2021 has been a momentous year for immigration. I had made some general predictions in January of this year.
As I've said before in another forum, I am no soothsayer, but this statement turned out to be somewhat prescient:
2020 was like a storm that impacted every business line of immigration. 2021 will be the first year for rebuilding. However, it's not just systems and backlogs that need to be addressed: the government has set aggressive settlement targets -and it remains to be seen how those targets can be met with a still-hobbled system. One can only assume that CRS will drop and that will benefit the Canadian Experience Class. One can only hope that a pathway to PR will be created for essential (but low skill/wage) workers in Canada that have been on the front lines during the pandemic.
That pathway for essential workers was in fact instituted (along with a modality for international graduates); the statement "it remains to be seen how those targets can be met with a still-hobbled system" is true today and applicable for 2022.
Despite the challenges, there were some positives, one of which was the publication of a text written by Aris Daghighian and myself: "Inadmissibility and Remedies" Book 3 in Emond's Immigration Law Series (Chantal Desloges and Cathryn Sawicki as General Editors).
Inadmissibility is a complex area within immigration law. I had discussed criminality and deportation with crime reporter Nancy Hixt on her fantastic podcast "Crime Beat" at the start of the year:
While I had appeared before the Standing Committee on Citizenship and Immigration near the end of 2020, a report was issued earlier this year detailing their study on immigration in the time of Covid-19. There may well be some silver linings to the disruptive force we witnessed these last 2 years.
Immigration practitioners were well placed to deal with the challenges of the pandemic. We're all used to providing advice remotely, whether video conference or telephone. Many of us have handled hearings remotely, even prior to the pandemic (and frankly, I'm enjoying running hearings whether IRB or Federal Court while in the comfort of my own office). The first time I was on the excellent immigration podcast, Borderlines, it was in person while I was in Vancouver; this second time around, it was done remotely. It was a great experience talking about responding to procedural fairness letters with Steven Meurrens and Deana Okun-Nachoff.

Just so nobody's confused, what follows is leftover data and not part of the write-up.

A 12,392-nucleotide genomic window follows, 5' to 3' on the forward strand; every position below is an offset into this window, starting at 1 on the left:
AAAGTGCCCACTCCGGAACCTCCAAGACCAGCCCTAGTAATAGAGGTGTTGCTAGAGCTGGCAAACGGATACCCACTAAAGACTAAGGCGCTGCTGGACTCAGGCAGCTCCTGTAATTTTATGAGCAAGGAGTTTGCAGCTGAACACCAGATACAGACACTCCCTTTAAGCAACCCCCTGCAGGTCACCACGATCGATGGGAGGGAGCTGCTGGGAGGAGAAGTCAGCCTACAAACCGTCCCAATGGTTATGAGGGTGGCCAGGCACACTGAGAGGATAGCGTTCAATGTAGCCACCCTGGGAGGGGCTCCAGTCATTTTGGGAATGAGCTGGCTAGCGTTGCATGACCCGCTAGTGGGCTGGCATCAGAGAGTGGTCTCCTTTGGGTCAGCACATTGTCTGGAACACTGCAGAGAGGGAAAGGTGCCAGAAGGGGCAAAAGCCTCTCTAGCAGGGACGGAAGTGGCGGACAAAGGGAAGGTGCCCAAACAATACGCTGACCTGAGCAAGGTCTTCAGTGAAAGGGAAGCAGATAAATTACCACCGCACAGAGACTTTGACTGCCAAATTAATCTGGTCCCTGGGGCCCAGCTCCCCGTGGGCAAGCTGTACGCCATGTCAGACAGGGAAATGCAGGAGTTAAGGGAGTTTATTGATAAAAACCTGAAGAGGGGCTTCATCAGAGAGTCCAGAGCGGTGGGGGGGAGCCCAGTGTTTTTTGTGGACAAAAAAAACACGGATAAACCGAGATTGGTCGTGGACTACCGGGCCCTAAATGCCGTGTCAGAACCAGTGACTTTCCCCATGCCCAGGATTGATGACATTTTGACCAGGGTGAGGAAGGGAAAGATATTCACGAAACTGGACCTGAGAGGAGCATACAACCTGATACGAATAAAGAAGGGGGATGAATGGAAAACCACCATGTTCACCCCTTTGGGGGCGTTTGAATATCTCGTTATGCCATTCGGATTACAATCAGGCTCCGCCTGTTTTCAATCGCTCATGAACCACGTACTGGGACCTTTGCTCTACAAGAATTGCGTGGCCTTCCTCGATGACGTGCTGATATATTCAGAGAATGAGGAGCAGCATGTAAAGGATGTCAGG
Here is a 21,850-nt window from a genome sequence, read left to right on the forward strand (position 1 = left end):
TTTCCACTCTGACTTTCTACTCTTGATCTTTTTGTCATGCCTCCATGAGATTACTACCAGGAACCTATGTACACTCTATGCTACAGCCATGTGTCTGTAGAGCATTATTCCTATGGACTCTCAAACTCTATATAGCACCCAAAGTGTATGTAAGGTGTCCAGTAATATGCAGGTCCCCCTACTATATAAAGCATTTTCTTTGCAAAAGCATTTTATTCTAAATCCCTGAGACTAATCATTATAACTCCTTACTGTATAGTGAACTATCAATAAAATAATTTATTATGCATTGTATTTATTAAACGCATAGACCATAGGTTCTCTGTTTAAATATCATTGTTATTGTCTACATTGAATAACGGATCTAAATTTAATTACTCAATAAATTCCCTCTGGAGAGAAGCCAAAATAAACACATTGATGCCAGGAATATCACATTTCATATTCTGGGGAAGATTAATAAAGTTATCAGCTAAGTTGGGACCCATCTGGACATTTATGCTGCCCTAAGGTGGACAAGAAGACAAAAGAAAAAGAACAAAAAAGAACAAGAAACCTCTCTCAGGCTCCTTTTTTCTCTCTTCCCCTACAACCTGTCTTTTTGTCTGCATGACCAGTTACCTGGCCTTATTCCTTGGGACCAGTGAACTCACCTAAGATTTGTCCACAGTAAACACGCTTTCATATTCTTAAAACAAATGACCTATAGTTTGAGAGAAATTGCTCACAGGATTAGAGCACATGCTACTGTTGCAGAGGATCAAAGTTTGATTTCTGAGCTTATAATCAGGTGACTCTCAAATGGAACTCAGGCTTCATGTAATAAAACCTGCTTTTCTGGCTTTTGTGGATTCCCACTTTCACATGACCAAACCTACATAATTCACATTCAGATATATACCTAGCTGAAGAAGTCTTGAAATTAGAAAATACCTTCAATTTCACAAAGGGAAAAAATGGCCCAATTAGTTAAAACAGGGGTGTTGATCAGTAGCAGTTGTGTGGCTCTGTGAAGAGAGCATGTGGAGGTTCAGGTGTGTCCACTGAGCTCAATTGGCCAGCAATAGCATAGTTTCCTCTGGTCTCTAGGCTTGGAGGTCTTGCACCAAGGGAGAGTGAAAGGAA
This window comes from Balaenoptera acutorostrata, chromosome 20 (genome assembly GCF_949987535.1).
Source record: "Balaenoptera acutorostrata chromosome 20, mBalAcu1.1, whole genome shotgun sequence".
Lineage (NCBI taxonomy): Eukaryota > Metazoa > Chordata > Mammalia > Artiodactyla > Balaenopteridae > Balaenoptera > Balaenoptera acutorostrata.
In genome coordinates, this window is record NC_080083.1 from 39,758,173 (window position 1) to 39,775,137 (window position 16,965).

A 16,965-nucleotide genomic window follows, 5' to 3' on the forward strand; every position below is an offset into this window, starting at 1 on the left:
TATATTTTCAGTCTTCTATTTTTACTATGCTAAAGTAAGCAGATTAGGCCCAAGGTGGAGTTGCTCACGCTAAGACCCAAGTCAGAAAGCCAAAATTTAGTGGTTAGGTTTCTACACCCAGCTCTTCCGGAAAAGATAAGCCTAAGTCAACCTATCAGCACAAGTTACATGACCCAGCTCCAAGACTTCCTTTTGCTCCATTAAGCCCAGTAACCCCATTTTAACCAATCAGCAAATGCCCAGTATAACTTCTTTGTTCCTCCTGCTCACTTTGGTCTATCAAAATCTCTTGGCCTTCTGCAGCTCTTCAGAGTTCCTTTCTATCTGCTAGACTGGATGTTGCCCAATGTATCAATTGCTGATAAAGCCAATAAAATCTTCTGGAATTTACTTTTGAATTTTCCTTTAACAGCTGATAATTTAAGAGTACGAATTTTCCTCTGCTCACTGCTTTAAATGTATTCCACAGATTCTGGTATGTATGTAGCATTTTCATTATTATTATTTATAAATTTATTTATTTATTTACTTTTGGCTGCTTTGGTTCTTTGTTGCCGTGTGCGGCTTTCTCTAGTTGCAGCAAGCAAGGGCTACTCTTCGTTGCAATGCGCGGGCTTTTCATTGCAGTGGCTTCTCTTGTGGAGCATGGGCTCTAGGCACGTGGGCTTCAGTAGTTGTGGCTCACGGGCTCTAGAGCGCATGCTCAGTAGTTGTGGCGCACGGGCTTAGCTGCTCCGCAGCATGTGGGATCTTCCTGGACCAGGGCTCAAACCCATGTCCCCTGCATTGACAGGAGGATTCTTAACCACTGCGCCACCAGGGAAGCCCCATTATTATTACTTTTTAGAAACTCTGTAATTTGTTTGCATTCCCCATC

It took until November 20, 2021 but refugee claims are once again permitted at the border.
International students continue to face numerous challenges navigating a new life in Canada. There's a great article from the Walrus on the "Shadowy Business of International Education" the details the exploitation that international students face on every front.
From the article:
Students like Kushandeep have complicated the usual picture of international study. The 2000s-era stereotype of the pampered young foreigner, usually from mainland China, who drives flashy sports cars and shops for Gucci bags between classes was always a caricature, but now it’s entirely divorced from reality. In 2019, 34 percent of the more than 642,000 international students in Canada were from India, well ahead of China’s 22 percent.
Many of these students are from Punjab, and they generally attend small community colleges...Mortgaging land to cover tuition has become common, with more and more families literally selling the farm to send their children to community colleges.